Conspiracy theories, elections, and other confusions

We often read and hear things that can leave us with our mouths dropped open and wondering how the heck people allow themselves to believe such irrational and nonsensical assertions.

Within just the previous few months, we’ve seen and heard assertions such as coronavirus would disappear after the November 2020 election, accusations of elections being “stolen,” accusations that online retailer Wayfair was participating in human trafficking with its expensive custom cabinetry designs—which all happen to have female names—and Bill Gates was somehow able to convince COVID-19 vaccine producers to embed microchips into each vaccination as a means to surveil the American public.

Obviously, coronavirus did not mysteriously disappear after the election. The harsh reality is that during the months immediately following our November election, the United States and much of the world saw record-breaking rates of infection and deaths and we continue to battle the virus some three months later. Unfortunately, there were many who believed the assertion and conducted their lives accordingly—while likely spreading the virus.

After the 2018 Georgia gubernatorial election, media and social justice darling Stacey Abrams falsely accused several metro area boards of elections of voter suppression, asserting that thousands of ballots cast were intentionally not counted. However, PolitiFact reported “We previously found it isn’t possible to prove if any election law or policy in Georgia cost Abrams her narrow loss to Republican Brian Kemp.”

“Abrams lost by almost 55,000 votes in a race with record turnout for a midterm race, said University of Georgia political scientist Charles S. Bullock. Black turnout in 2018 actually slightly exceeded that in 2016,” he said.

Abrams’ false assertions catapulted her to the forefront of the National Democratic Party positioning her as a potential vice presidential running mate for Joe Biden.

Two years later, many supporters of former president Donald Trump asserted that Georgia’s election officials failed to count tens of thousands of votes for Trump, prompting Trump to call Georgia Secretary of State Brad Raffensperger asking him to find 11,780 votes. The battle cry for this unsubstantiated claim became “Stop the steal.” There was even a private Facebook group of the same name which, according to New York Times, was adding 100 new members every 10 seconds before the page was shut down by Facebook for spreading misinformation.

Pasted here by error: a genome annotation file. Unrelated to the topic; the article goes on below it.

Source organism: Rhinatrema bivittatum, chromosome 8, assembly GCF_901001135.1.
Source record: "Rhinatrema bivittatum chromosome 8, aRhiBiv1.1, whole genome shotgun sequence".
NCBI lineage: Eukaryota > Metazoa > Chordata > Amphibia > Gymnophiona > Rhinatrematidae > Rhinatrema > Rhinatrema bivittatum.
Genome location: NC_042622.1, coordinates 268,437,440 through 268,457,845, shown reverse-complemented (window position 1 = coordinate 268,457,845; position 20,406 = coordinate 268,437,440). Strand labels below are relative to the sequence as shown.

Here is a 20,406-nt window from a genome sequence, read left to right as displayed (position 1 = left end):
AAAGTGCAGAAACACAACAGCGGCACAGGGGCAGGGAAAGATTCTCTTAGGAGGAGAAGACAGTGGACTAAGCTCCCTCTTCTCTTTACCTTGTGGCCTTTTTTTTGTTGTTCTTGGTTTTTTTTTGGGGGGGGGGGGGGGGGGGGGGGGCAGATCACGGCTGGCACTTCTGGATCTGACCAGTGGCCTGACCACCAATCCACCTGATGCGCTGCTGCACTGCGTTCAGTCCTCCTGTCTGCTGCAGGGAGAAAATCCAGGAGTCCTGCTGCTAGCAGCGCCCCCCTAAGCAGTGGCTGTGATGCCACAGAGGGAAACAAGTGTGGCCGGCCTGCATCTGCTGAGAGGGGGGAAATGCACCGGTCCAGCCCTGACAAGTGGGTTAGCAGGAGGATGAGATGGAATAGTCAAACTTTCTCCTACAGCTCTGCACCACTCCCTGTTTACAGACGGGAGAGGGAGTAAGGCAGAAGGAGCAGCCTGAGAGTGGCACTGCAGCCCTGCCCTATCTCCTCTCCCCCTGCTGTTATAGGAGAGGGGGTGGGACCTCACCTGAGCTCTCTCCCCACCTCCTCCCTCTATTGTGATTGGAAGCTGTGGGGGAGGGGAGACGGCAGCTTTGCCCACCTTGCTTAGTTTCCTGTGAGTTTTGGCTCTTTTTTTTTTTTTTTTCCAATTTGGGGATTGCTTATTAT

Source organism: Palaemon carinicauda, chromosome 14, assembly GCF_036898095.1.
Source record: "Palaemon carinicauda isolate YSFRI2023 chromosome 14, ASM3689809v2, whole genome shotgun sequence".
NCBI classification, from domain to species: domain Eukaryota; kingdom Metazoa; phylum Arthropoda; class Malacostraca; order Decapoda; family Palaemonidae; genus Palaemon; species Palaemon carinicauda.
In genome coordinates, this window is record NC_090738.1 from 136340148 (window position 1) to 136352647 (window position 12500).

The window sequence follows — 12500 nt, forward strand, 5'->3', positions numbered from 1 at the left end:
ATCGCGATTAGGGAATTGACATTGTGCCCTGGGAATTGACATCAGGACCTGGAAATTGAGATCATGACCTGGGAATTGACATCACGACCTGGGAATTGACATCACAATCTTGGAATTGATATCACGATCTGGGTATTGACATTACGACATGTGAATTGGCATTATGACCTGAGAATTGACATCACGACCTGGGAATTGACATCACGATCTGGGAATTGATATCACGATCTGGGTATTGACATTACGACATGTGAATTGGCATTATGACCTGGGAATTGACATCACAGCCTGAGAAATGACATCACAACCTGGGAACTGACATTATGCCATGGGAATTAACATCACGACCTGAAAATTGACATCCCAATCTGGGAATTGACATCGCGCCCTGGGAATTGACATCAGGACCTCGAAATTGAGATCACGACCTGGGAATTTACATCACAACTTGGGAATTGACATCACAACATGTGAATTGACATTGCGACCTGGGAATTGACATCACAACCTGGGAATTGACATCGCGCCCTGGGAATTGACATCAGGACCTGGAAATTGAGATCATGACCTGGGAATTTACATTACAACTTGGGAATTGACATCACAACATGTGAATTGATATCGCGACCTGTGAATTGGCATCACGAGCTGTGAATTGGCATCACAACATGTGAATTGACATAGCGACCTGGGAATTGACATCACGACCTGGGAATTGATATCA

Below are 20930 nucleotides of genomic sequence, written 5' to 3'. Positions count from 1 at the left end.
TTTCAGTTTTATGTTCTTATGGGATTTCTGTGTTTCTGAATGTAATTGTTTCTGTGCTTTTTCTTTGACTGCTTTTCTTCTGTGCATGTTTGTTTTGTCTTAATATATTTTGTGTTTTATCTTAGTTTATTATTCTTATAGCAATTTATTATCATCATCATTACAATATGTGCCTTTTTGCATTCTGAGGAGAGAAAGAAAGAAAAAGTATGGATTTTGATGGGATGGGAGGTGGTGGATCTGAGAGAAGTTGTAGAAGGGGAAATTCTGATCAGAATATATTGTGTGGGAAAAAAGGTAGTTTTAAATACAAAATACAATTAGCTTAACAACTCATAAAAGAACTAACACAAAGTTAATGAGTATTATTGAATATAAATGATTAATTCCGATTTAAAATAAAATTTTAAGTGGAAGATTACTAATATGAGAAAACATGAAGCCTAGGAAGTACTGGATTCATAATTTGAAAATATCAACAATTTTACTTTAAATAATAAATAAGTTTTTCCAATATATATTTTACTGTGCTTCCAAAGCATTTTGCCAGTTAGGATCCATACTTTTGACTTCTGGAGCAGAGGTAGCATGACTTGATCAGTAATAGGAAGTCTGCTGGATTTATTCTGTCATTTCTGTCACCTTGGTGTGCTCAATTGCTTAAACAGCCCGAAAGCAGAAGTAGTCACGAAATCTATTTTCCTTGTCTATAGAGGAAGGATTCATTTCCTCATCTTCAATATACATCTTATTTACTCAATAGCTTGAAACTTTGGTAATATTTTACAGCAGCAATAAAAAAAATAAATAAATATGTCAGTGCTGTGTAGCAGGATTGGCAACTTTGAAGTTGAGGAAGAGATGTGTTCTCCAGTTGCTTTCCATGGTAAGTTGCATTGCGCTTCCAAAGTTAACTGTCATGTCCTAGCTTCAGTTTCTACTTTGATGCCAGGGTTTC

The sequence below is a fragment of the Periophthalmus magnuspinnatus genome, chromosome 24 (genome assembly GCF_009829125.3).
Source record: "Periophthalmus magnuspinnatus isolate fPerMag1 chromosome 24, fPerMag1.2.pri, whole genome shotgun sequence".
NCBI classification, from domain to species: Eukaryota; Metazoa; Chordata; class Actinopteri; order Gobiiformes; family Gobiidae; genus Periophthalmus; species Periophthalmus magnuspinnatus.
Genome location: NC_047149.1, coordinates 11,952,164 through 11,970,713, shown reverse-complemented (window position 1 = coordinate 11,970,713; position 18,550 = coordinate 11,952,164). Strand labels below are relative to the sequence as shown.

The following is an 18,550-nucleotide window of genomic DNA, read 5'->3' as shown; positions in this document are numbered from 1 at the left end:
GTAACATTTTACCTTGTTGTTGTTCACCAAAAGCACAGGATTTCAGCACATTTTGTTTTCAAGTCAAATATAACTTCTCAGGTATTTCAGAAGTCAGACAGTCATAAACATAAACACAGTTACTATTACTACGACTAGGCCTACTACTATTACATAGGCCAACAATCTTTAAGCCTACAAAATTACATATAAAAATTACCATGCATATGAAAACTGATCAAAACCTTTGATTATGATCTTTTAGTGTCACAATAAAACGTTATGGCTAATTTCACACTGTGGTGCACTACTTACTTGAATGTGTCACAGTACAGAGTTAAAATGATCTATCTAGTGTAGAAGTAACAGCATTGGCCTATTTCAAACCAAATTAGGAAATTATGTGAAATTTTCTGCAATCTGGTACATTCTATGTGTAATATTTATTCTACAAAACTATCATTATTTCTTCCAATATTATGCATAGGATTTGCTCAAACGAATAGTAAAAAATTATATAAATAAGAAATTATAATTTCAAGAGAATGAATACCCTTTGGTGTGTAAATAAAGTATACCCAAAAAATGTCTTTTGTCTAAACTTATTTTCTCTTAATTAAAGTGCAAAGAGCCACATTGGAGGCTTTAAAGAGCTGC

Trump’s false assertions resulted in death and violence at our Capitol on Jan. 6 and further divided both the American public and the Republican Party. Raffensperger’s life was threatened and calls for his resignation were made by members of his own party.

Members of the public who are either not astute enough to discern what is and is not reality, or simply are not concerned with facts, help spread wild conspiracy theories online and hundreds of thousands begin to believe the false information is accurate without taking the time or making the effort to verify.

It’s little wonder there is such a political divide in our country when we have so-called leaders and media intentionally and knowingly spreading false information and a large segment of the American public believes and perpetuates the lies.

My conspiracy theory for 2022 is that strictly for political purposes, Kemp and Abrams will run a split ticket hybrid partnership in the mid-term elections in hopes of restoring integrity and believability in Georgia’s elections processes.

Kemp will be re-elected as governor of Georgia and Abrams will win the lieutenant governor’s seat. Georgia will then be seen as the unifying state rather than one where the results of each election are questioned.

Further in 2024, we’ll see a Kemp and Abrams bid for the presidency and vice presidency. Kemp would appeal to conservatives and the good ole boy groups, while Abrams would bring support from Democrats and Republicans who feel their voices have not been heard and their votes were not counted. And just maybe, in the interest of elections integrity, Trump would relocate to Georgia and run a successful bid for the secretary of state’s office. It’s a win-win for all involved and not a single person would question the outcome of the elections.

In the game of politics, we all should know to expect the unexpected. We all should also know that most career politicians will stop at almost nothing to ensure their ascension to higher elected offices. Georgia could once again be at the forefront of national elections and could successfully launch a new “Unified Party.”

A Kemp/Abrams Unified Party ticket makes as much sense as stolen elections and fake viruses, doesn’t it?

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